The Sounds of Bias
The debate about bias and its effect on tone has raged for decades. What follows will not end the debate, but it will demonstrate that the Blues Junior is biased unnecessarily hot and that the almost-imperceptible gain in dirty tone comes at the price of lost clean headroom. I did these tests after installing my adjustable bias mod in a late-2001 Revision A (cream-colored circuit board) Blues Junior.
Test Bed Setup
I have a digital oscilloscope (and an old analog scope), but I didn't relish the idea of taking dozens of screen shots with my digital camera. I decided to use two computers, one for the source of my test tones, the other to record the output, to in effect be a digital oscilloscope so I could analyze the waveforms and capture them here so you could see what I saw.
I used Syntrillium's Cool Edit 2000 (now, sadly, off the market) to generate the test tones. It has a powerful, flexible signal generator. I've also used it to analyze waveforms. When you sample at 192KHz you can zoom in on an individual cycle and see the rise, peak, and fall of the waveform. It has just two drawbacks: it's not interactive and preparing a waveform for Web publishing involves a lot of zooming, cutting, pasting, scaling, and then taking a screen capture.
My friend Luca R. introduced me to BIP Oscilloscope , a freeware, PC-based oscilloscope that uses your sound card for input. It has some limitations, but it turned out to be ideal for my purposes. Best of all, you can capture its screens and paste them into graphics programs such as Corel PhotoPaint or Adobe PhotoShop to prepare them for Web publication.
I used an 8-ohm dummy load--a 50-watt power resistor attached to an aluminum heatsink. The audio voltages at the speaker were too high for the line input on my IBM laptop, so I used an attenuator to bring them down to line level. A standard volume box--a 10K potentiometer in a project box, with in/out jacks is all you need. It doesn't have to be calibrated, because all we're interested in is the shape of the waveform, not the absolute values. The particular volume box I used was probably the most expensive volume box you can imagine: NHT/Vergence's Passive Volume Control (PVC), which uses premium components (an Alps stereo potentiometer, Neutrik connectors, and a heavy aluminum box) and costs $150. You can do the same thing with a 10K potentiometer in a project box for less than $20, but it won't have the silky feel and heft of the NHT box. If you build your own, you don't have to put jacks on the box. You can attach a cable with clip leads on one side and a cable ending in a 1/8 inch mini plug to connect to your PC.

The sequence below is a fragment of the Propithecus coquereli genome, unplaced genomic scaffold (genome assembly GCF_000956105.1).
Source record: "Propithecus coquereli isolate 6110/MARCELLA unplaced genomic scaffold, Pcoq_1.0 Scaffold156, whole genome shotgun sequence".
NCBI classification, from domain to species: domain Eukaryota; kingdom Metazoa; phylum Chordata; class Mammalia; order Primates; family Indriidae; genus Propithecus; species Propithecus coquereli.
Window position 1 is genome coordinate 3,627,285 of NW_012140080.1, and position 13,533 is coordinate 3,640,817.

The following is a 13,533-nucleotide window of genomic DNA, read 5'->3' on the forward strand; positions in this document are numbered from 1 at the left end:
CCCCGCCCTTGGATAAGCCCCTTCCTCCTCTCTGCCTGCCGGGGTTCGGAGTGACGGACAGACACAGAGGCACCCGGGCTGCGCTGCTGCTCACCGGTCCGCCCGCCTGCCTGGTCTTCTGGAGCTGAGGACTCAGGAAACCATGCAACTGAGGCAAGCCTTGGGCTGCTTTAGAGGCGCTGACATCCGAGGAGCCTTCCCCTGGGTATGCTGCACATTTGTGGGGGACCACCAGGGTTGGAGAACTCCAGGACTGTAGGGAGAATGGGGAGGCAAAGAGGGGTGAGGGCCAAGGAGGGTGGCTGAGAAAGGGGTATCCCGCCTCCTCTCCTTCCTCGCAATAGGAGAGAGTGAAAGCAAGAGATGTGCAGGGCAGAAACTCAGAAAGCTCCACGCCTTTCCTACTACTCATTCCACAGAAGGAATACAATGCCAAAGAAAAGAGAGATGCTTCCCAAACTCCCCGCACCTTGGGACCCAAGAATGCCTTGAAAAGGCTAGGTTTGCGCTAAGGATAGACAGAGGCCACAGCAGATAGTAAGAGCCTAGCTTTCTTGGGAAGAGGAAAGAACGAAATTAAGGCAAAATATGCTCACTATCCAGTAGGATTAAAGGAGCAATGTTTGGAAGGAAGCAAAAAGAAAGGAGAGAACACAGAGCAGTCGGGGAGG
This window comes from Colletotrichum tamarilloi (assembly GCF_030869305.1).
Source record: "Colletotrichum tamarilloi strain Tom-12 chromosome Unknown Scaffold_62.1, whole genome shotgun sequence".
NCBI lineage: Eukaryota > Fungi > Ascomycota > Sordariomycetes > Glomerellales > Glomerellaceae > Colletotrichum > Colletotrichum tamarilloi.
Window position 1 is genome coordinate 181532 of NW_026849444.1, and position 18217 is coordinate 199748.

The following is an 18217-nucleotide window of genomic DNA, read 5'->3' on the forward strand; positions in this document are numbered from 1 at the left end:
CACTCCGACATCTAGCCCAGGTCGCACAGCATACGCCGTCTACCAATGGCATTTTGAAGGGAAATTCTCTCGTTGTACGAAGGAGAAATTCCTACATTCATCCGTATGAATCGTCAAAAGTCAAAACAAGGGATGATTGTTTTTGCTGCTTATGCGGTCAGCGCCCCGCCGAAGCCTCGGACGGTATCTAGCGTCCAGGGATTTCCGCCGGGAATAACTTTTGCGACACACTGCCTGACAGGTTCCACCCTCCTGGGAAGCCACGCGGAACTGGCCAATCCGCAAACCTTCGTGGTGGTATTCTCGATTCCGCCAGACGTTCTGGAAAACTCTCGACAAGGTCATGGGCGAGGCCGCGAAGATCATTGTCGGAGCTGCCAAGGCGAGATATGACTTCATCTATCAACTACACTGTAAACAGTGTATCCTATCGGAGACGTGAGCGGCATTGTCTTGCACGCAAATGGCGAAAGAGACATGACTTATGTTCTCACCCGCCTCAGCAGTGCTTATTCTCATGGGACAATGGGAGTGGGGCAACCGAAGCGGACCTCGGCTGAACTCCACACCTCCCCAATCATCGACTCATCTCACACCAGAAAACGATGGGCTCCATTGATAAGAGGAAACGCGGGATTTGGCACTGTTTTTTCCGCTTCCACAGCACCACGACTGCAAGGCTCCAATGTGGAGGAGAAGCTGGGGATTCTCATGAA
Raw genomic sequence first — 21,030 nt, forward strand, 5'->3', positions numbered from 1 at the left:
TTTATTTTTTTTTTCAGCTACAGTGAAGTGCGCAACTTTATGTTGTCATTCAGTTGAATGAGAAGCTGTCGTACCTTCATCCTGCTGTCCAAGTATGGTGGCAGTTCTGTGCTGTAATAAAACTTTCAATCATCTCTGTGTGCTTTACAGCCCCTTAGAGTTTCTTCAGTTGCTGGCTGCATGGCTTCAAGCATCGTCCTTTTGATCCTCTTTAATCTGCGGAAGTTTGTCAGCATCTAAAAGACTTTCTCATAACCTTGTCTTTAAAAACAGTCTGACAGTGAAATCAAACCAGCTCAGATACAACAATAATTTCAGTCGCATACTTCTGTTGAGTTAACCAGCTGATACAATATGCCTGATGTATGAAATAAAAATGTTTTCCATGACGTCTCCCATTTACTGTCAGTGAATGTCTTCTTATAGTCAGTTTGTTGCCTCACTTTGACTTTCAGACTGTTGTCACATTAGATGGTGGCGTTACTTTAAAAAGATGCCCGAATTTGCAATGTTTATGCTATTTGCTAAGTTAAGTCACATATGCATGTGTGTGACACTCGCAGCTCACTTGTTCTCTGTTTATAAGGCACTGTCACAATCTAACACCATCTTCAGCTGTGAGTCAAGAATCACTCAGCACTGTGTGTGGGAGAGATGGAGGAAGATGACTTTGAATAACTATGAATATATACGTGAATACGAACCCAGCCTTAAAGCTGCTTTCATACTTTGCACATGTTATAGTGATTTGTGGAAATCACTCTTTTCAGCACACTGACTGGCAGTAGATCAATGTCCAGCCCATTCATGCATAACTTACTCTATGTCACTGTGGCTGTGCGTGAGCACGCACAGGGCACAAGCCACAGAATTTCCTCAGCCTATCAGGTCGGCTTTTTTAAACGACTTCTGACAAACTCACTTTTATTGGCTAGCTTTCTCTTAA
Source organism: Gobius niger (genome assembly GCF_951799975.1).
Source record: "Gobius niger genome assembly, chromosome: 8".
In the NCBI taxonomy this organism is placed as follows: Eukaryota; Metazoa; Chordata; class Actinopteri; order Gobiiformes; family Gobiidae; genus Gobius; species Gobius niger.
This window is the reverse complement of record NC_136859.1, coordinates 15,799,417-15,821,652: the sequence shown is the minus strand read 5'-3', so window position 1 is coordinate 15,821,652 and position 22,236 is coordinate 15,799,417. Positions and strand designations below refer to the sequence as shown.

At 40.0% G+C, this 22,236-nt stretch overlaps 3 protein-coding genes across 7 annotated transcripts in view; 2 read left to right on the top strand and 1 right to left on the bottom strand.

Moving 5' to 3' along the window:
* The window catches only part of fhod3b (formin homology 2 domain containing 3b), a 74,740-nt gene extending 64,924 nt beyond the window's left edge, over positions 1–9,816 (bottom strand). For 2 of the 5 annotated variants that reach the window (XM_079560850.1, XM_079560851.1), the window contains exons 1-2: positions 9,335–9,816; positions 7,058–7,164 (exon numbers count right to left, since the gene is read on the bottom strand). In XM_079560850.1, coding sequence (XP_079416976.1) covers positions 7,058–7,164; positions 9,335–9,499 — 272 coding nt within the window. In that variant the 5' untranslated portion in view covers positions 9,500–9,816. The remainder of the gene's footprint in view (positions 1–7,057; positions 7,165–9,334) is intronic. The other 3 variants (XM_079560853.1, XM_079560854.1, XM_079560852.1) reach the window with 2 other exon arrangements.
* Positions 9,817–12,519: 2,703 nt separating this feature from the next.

Here's the test setup. The machine on the left is running Cool Edit as my signal generator, feeding tones into the BJr's input jack. Before testing, I used a sound level meter and the Fluke Scopemeter to set the signal level to approximately the same as my guitar with the tone and volume controls wide open. It's important to know that clipping levels in the amp under test will be roughly the same as aggressive guitar playing, even though there's a world of difference between a steady-state sine wave and the waveform from a guitar string. I normalized them at 110dB, 3 feet from the speaker.
The dummy load is plugged into the speaker jack. A speaker cord with clip leads on one end plugs into the Vergence volume box (atop the amp), and the output of the volume box goes to the line input of the second laptop. I ran a full-volume test and adjusted the volume box and input level on the line input channel so that the signal to the line input did not drive it into clipping.
Virtually all modern computers have full-duplex sound chips, so you can generate your test tones and test your amp with just one machine. I chose not to do this to eliminate any chance of crosstalk from the input to the output and to avoid the inconvenience of flipping from the signal generator to the scope to Corel PhotoPaint to capture the images. Using two machines also lets you monitor the output of the amp through the second machine's speakers.